There are several Puerto
Ricans on the avenue today, which
makes it beautiful and warm. First
Bunny died, then John Latouche,
then Jackson Pollack. But is the
earth as full as life was full, of them?
And one has eaten and one walks,
past the magazines with nudes
and the posters for BULLFIGHT and
the Manhattan Storage Warehouse,
which they’ll soon tear down. I
used to think they had the Armory
Show there.
A glass of papaya juice
and back to work. My heart is in my
pocket, it is Poems by Pierre Reverdy.

–Frank O’Hara

4 Apr 2012

I Did Care.

Written by sally @ 8:04 am — Section: sally

The Correspondence School Instructor Says Goodbye to His Students

Goodbye, lady in Bangor, who sent me
snapshots of yourself, after definitely hinting
you were beautiful; goodbye,
Miami Beach urologist, who enclosed plain
brown envelopes for the return of your very
“Clinical Sonnets”; goodbye, manufacturer
of brassieres on the Coast, whose eclogues
give the fullest treatment in literature yet
to the sagging breast motif; goodbye, you in San Quentin,
who wrote, “Being German my hero is Hitler,”
instead of “Sincerely yours,” at the end of long,
neat-scripted letters extolling the Pre-Raphaelites:

I swear to you, it was just my way
of cheering myself up, as I licked
the stamped, self-addressed envelopes,
the game I had of trying to guess
which one of you, this time,
had poisoned his glue. I did care.
I did read each poem entire.
I did say everything I thought
in the mildest words I knew. And now,
in this poem, or chopped prose, no better,
I realize, than those troubled lines
I kept sending back to you,
I have to say I am relieved it is over:
at the end I could feel only pity
for that urge toward more life
your poems kept smothering in words, the smell
of which, days later, tingled in your nostrils
as new, God-given impulses
to write.

you who are, for me, the postmarks again
of imaginary towns—Xenia, Burnt Cabins, Hornell—
their solitude given away in poems, only their loneliness kept.

–Galway Kinnell

3 Apr 2012

Oh, America.

Written by sally @ 8:26 am — Section: sally

The top two things trending on Twitter right now are:




None Can Tell.

Written by sally @ 7:35 am — Section: sally

my dreams, my works, must wait till after hell

I hold my honey and I store my bread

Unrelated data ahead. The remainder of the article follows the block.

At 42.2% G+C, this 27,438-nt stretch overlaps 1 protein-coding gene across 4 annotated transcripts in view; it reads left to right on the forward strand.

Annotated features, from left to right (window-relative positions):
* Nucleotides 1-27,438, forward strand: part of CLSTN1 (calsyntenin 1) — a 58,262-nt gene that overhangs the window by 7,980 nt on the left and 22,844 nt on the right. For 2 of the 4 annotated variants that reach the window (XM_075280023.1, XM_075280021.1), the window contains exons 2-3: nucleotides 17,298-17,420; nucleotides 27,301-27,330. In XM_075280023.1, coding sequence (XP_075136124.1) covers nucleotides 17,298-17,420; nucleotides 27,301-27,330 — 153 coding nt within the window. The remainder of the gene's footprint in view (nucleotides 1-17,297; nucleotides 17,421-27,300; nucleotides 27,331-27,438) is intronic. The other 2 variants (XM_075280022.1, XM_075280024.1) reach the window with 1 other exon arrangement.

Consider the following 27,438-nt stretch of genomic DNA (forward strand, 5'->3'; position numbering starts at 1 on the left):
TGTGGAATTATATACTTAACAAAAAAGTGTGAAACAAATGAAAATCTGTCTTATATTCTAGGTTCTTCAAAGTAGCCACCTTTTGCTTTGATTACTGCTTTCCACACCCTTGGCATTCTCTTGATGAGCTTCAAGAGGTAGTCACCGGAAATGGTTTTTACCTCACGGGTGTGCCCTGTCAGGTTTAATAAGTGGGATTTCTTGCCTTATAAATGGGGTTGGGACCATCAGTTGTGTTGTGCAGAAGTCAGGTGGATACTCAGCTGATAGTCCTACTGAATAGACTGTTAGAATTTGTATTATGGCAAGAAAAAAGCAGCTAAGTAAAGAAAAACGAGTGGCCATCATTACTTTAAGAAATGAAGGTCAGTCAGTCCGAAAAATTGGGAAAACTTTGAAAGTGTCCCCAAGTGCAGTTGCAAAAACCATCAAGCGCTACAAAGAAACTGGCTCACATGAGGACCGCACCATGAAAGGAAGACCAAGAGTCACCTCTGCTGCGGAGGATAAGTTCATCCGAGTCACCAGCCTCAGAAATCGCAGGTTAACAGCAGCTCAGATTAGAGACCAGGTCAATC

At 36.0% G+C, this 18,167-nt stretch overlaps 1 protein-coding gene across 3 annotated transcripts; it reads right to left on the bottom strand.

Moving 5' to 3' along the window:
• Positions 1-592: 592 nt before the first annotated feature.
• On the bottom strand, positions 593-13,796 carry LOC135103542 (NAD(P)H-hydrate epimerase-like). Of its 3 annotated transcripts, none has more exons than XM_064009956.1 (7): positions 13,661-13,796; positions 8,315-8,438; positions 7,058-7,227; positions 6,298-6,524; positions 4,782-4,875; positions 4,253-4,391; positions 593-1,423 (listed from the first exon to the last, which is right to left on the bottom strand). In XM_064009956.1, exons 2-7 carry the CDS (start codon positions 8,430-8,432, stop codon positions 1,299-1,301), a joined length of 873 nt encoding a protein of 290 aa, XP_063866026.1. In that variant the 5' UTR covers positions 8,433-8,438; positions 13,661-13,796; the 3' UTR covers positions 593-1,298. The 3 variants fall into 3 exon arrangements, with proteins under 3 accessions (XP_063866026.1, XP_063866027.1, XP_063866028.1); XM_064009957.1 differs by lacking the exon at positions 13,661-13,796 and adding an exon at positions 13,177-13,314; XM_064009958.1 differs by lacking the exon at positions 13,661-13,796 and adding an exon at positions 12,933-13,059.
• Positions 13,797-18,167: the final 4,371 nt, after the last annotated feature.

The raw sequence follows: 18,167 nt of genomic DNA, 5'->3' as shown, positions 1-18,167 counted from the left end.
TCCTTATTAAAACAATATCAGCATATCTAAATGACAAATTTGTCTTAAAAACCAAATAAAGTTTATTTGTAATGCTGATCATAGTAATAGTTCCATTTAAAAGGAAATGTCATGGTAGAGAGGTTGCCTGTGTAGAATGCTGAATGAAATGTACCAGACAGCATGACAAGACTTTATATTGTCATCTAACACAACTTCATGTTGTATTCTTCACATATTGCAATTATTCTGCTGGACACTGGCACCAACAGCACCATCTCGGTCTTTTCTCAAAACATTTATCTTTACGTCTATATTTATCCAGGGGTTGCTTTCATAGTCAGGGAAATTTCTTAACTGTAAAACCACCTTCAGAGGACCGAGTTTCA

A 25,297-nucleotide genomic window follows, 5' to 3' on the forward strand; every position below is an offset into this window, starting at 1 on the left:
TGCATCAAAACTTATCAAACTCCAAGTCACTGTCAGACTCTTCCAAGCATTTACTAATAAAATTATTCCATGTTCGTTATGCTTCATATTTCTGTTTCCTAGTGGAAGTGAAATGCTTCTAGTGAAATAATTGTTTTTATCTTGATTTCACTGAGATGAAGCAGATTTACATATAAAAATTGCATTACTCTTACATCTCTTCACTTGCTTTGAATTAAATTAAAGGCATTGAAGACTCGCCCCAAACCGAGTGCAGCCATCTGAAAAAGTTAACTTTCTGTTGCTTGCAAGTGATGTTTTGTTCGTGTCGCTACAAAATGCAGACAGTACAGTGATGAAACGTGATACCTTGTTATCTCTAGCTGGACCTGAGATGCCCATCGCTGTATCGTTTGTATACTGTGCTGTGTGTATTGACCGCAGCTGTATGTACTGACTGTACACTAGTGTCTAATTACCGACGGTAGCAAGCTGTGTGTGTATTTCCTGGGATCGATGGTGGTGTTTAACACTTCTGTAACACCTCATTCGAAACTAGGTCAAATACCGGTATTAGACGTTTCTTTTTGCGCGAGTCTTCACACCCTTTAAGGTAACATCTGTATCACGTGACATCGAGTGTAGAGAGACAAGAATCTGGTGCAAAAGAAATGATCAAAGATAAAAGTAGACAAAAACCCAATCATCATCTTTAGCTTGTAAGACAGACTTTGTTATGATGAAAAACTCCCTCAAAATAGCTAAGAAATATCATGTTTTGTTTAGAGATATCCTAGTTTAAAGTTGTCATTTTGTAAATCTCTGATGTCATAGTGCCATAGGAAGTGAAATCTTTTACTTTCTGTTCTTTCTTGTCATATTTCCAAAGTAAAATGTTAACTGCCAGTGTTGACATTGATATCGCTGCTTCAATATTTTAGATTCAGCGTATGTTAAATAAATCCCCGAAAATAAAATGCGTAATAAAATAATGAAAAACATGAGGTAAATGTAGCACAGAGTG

In little jars and cabinets of my will.
I label clearly, and each latch and lid
I bid, Be firm till I return from hell.
I am very hungry. I am incomplete.
And none can tell when I may dine again.
No man can give me any word but Wait,
The puny light. I keep eyes pointed in;
Hoping that, when the devil days of my hurt
Drag out to their last dregs and I resume
On such legs as are left me, in such heart
As I can manage, remember to go home,
My taste will not have turned insensitive
To honey and bread old purity could love.

–Gwendolyn Brooks

2 Apr 2012


Written by sally @ 8:24 am — Section: sally

Strange Type

I wrote: in the dark cavern of our birth.
The printer had it tavern, which seems better:
But herein lies the subject of our mirth,
Since on the next page death appears as dearth.
So it may be that God’s word was distraction,
Which to our strange type appears destruction,
Which is bitter.

–Malcolm Lowry

1 Apr 2012

No Foolin’, It’s NPM.

Written by sally @ 6:36 pm — Section: sally

Welcome to National Poetry Month! Let’s see how long I can keep this up.

Lilies for Supper.

Written by sally @ 8:11 am — Section: sally

Red Lilies

Someone has remembered to dry the dishes;
they have taken the accident out of the stove.
Afterward lilies for supper; there
the lines in front of the window
are rubbed on the table of stone

The paper flies up
then down as the wind
repeats. repeats its birdsong.

Those arms under the pillow
the burrowing arms they cleave
at night as the tug kneads water
calling themselves branches

The tree is you
the blanket is what warms it
snow erupts from thistle
to toe; the snow pours out of you.

A cold hand on the dishes
placing a saucer inside
her who undressed for supper
gliding that hair to the snow

The pilot light